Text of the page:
The sports year 2018 was a colorful one. In Mississippi, you could mostly color it maroon.

Mississippi State women’s basketball and baseball teams were huge national stories, competing on the highest levels of the sports. Meanwhile, Joe Moorhead’s first State football team overcame a slow start to finish 8-4 and claim a New Year’s Day bowl bid.

Today’s task is to recount Mississippi’s top sports stories of the year that ends today, including the fact that for the first time in state history, Mississippians could legally place a bet at casino sports books.

This is one guy’s guy’s opinion on the Magnolia State’s top sports stories of 2018:

  1. With 100 seconds left to play in the championship game, Vic Schaefer’s Mississippi State women led Notre Dame by five points. Alas, they could not close the deal. Notre Dame’s Arike Ogunbowale made a miraculous, off-balance 3-pointer with one-tenth of one tick left on the clock to give the Irish a 61-58 victory and deny State its first national championship in any sport. There were many what-ifs for State. What if Teaira McCowan hadn’t missed a late layup she makes 95 percent of the time? What if officials had called what seemed an obvious foul against Notre Dame in the possession that preceded Ogunbowale’s bucket? The Bulldogs finished the season 37-2 and ranked second in the national polls. Both McCowan and Victoria Vivians made various All-America teams.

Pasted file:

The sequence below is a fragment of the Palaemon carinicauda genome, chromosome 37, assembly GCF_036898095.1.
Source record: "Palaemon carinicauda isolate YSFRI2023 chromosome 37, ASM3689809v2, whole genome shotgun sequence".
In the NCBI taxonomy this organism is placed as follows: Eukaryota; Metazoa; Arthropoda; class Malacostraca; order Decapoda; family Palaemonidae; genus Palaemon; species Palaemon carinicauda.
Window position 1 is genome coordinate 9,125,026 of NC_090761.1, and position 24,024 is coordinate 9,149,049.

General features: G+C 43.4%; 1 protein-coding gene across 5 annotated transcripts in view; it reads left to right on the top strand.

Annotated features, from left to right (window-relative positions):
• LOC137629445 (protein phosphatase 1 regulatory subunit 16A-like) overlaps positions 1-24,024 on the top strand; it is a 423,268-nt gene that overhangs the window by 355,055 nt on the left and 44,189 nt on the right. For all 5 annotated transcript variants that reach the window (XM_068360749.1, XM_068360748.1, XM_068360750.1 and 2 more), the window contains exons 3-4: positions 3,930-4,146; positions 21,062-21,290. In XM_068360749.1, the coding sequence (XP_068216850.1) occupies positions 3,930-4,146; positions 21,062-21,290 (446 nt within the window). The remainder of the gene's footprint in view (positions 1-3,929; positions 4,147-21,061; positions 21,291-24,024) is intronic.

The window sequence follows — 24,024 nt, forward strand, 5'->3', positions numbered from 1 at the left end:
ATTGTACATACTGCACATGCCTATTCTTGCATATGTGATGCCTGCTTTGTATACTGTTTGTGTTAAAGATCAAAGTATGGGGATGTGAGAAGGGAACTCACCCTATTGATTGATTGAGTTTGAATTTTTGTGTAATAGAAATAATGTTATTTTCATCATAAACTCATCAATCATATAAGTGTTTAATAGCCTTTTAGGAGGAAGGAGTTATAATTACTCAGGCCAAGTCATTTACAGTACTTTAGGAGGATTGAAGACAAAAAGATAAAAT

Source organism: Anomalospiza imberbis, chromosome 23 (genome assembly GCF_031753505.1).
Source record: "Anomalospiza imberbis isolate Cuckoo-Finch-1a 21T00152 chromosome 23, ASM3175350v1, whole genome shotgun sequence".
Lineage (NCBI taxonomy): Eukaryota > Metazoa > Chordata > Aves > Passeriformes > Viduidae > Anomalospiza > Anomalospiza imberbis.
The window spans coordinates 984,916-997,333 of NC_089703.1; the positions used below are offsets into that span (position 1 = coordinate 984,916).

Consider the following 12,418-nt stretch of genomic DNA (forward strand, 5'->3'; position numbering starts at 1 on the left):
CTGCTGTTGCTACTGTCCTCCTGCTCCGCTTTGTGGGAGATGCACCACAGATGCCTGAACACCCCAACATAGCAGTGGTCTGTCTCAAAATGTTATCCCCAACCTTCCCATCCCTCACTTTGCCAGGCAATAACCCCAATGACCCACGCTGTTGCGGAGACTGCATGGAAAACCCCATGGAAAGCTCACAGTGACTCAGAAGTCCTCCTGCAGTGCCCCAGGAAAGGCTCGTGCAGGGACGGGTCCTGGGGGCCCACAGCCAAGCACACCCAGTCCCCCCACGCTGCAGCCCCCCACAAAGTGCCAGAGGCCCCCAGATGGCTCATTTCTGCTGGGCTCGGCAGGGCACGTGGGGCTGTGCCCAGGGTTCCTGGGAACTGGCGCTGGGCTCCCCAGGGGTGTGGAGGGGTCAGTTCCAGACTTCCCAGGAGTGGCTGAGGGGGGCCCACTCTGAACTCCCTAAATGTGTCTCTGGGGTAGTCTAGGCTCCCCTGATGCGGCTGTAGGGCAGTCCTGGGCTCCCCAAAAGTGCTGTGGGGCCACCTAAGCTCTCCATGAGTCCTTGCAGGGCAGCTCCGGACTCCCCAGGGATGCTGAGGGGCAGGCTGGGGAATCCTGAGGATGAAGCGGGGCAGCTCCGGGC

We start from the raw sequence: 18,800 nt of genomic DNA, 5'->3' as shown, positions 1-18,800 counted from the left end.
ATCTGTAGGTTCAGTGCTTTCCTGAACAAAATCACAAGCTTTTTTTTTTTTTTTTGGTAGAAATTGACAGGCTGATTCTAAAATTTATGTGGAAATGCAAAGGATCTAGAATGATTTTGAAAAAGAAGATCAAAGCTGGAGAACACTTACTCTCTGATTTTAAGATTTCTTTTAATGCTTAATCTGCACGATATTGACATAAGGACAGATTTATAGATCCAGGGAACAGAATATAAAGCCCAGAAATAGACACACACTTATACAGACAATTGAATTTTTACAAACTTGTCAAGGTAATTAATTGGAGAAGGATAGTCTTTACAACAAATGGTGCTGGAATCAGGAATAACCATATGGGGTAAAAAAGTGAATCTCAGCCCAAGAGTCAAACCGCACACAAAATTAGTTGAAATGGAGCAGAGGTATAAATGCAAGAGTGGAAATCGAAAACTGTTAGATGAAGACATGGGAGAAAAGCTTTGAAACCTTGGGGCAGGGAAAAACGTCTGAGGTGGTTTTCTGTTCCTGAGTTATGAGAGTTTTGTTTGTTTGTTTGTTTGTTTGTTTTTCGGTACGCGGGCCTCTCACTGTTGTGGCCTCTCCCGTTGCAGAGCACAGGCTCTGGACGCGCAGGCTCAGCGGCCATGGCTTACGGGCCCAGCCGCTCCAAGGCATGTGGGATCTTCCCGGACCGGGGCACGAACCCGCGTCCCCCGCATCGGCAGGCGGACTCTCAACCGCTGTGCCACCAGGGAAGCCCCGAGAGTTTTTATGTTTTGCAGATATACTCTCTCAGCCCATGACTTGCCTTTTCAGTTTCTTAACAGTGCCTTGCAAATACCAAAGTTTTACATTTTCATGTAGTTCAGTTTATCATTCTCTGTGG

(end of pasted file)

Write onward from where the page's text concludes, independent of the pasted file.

2. On August 1, Mississippi became the third state to legalize sports gaming. The move came a little more than two months after the U.S. Supreme Court erased a national ban on sports gaming. State lawmakers hoped sports betting would bring badly needed tax revenue to the state’s coffers. A mid-December report showed that $116 million had been legally bet, resulting in $1.03 million in tax revenue for the state. Casinos pay a 12 percent tax – 8 percent to the state and 4 percent to local governments – on their winnings, including earnings from sports bets.

    Gary Henderson celebrates after Mississippi State defeated Vanderbilt to advance to the College World Series.